1. Badminton (seriously, I really like this sport, and they LOVE this sport in China, so much so that FedEx uses badminton players in its ads) 2. Lake of the Pines (this would get really old, really fast) 3. Lansing (everything's just better there) 4. Oriole (although Titmouse is a close second) 5. Frigg (not the prettiest name, but it means beloved, which is nice)
When I hear beautiful harmony,* I often become nostalgic for my long years in various choirs (mixed male and female, female, and a cappella). Although I am a natural second soprano, I used to sing alto I most often.** I miss the low, sonorous tones of the alto, and the art of getting the harmony just right.*** Singing (and playing the piano, which I did religiously between the ages of 5 and 18) engages a part of my mind that sociology doesn't, and can't.
When finishing dissertations, some people treat themselves to fancy stereo systems, computers, or long weekends in a big city. My present to myself is going to be a piano, and I will allow myself hours of uninterrupted pleasure singing while I play. It's been seven years too long.
*The Wailin' Jennys were my particular inspiration today. They're my latest favorite, and have great potential to displace The Indigo Girls. **For the curious, I was taught that most women are natural sopranos. Due to lack of true altos, many sopranos who are good at reading music sing alto in choirs, only to find out later that they have more range to their voice than they originally thought. However, a true alto and a soprano singing the same note sound different; the altos sound is richer, especially in the lower notes. I recommend Handel's Messiah for examples of alto and first soprano solos that should give you an idea of what I mean. ***I know I'm biased when I say this, but I honestly believe that it's more difficult in many pieces to sing one of the harmony parts, rather than the soprano line, which is typically given the melody line.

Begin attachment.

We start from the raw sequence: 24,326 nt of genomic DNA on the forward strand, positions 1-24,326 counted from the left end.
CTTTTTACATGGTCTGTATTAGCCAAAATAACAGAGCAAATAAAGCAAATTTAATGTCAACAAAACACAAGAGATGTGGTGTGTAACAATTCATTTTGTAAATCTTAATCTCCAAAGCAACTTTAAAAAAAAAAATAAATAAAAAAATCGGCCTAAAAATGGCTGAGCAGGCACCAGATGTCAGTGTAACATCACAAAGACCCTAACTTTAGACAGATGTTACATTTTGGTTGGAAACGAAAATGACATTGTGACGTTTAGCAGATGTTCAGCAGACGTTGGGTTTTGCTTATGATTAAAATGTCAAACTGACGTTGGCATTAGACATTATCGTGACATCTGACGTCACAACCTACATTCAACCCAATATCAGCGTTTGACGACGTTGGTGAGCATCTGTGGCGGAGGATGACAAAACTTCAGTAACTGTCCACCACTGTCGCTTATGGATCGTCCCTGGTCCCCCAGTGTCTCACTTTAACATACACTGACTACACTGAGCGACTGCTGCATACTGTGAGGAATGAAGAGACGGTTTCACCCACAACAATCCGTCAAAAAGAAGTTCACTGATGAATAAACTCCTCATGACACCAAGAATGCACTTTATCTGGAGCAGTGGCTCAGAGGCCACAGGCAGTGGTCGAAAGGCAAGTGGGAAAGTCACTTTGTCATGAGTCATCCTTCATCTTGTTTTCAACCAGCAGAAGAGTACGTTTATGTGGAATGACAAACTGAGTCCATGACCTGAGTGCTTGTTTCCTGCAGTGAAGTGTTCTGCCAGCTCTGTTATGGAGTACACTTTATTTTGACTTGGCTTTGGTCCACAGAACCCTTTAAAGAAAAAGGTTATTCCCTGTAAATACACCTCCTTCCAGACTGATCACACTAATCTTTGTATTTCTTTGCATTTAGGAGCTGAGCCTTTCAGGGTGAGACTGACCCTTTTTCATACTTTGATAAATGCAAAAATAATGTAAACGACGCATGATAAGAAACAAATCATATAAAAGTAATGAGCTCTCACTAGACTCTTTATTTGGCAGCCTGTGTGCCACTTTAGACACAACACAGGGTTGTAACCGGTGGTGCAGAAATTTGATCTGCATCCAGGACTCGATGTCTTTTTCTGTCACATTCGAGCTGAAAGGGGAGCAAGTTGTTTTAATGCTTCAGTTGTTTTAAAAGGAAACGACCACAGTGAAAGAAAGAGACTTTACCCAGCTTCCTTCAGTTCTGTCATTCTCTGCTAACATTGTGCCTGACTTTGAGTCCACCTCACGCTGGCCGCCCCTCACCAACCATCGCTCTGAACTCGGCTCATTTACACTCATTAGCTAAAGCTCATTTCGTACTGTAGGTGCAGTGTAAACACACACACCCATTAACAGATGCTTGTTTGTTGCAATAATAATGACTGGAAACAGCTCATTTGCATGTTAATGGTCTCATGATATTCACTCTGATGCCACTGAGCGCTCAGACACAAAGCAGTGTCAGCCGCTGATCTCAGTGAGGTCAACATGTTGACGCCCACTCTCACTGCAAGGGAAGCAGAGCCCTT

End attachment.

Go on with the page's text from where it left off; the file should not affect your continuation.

So, I have talked/listened to reactions of Sarah Palin's candidacy from democrats. The overwhelming response at the beginning was bewilderment, then a kind of jubilation given her inexperience. My reaction progressed in much the same pattern, but this morning my feelings are different. I am now frightened.